Upward wage pressures may also result from diminished population growth facing this country – as well as many other major economies. The recent 2020 decennial census showed that the U.S. population grew 7.4% over the last decade; the second slowest growth rate ever, and roughly half the growth rate of the 1990s.
Slowing Labor Force Growth
Leads to Substitution of Productivity Tools, Long-Term
Economic growth simplistically reflects work force growth plus productivity improvement. With slowing labor force growth (see Figure 8), unless productivity increases faster than in the recent past, economic growth will likely slow past the COVID recovery. Potentially offsetting these concerns will likely be the accelerated use of technology and productivity tools. That trend could eventually lead to future productivity improvement, thereby boosting economic growth.
Increased Regionalization of Supply Chains
Inflationary, Long Term
The World Trade Organization admitted China in 2001. Since then, China exported low-cost labor to the world in the form of products. That change brought down long-term global inflation rates as well as wages. As a result of supply chain problems experienced during the pandemic, at the margin, producers will likely regionalize supply chains. Increasing costs from that shift could lead to stepped up long-term inflation trends globally.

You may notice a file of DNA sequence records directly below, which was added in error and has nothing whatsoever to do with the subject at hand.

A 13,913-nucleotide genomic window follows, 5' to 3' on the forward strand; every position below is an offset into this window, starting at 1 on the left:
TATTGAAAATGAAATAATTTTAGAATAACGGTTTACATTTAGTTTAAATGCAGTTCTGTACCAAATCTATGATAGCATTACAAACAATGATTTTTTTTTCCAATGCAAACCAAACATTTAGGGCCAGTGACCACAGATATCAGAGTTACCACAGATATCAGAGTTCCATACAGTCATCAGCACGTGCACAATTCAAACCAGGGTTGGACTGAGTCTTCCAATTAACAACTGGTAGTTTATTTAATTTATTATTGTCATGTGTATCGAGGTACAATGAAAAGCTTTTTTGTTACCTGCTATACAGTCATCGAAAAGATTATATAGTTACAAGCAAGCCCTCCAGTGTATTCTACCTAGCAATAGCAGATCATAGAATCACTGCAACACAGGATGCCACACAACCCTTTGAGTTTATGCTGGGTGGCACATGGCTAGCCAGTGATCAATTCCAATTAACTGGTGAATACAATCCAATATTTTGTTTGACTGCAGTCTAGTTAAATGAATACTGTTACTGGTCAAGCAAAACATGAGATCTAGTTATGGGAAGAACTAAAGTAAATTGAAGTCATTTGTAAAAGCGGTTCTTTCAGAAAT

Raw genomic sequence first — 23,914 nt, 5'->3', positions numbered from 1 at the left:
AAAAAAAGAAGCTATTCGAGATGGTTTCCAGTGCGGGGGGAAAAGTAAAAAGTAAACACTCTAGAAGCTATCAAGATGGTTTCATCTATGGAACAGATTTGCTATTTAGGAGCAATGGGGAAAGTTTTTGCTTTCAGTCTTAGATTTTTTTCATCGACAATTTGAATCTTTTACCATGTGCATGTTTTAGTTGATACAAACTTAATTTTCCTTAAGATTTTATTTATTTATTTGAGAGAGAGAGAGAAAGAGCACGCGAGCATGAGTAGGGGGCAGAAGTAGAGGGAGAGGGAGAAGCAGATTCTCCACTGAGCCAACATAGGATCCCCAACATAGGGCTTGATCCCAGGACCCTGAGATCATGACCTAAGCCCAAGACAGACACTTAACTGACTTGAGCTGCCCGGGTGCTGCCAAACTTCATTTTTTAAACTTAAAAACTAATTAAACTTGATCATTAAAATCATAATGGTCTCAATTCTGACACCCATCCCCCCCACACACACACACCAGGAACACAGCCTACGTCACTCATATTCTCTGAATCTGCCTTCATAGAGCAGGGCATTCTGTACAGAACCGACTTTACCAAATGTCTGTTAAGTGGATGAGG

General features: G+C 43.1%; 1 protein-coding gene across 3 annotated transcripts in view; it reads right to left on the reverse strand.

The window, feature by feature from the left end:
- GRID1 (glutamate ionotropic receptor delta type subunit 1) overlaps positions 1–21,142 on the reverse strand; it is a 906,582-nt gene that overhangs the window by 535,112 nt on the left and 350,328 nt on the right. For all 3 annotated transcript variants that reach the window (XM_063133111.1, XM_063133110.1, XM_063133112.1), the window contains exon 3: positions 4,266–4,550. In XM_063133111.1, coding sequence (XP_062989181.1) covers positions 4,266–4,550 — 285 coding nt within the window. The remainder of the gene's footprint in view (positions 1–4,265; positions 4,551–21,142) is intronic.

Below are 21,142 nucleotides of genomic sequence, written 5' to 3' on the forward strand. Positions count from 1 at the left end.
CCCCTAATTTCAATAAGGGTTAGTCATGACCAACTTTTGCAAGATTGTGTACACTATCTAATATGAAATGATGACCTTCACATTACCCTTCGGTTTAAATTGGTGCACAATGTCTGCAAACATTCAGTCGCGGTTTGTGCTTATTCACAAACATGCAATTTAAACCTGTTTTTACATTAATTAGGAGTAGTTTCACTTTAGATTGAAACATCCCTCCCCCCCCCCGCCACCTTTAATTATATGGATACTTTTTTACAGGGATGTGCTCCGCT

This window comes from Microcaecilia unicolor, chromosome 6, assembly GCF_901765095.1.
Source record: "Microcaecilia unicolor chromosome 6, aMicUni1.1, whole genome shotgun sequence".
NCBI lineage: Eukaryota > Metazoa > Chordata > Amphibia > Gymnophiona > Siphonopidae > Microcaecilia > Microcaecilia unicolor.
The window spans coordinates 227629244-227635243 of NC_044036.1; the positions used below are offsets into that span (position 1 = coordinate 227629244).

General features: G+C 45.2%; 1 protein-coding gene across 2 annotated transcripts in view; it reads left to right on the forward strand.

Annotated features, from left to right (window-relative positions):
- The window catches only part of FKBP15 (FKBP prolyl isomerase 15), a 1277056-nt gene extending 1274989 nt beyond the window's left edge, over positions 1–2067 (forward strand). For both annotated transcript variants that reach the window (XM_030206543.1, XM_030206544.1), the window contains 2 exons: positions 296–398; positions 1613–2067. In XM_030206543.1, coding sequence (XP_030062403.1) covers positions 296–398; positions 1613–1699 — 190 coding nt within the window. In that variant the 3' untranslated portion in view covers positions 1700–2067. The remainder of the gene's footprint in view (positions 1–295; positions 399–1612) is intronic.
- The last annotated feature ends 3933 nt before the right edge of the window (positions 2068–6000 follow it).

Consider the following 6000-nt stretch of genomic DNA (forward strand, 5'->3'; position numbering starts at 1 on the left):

By the end of this year, assuming inflation remains within expectations, production and demand will likely be in greater balance resulting in declining cyclical momentum. As economic momentum slows, equity markets may show increased volatility later this year as the economic outlook for the second half of 2022 may show less clarity. With that, investors will likely look more favorably toward growth stocks. As part of that transition, investors should look beyond those growth stocks that benefitted them in the last decade. New sources of growth including broadly med/health tech, will likely appear in the “New Century” post the pandemic as old sources of growth ebb.
The Fed’s most recent “hawkish” statements will likely lead it to speed up reducing its balance sheet and raising the funds rate. With that likelihood and an uncertain inflation outlook, investors should stick with shorter-term duration fixed income investments. This will avoid the price risks that longer-duration debt faces from potentially rising interest rates.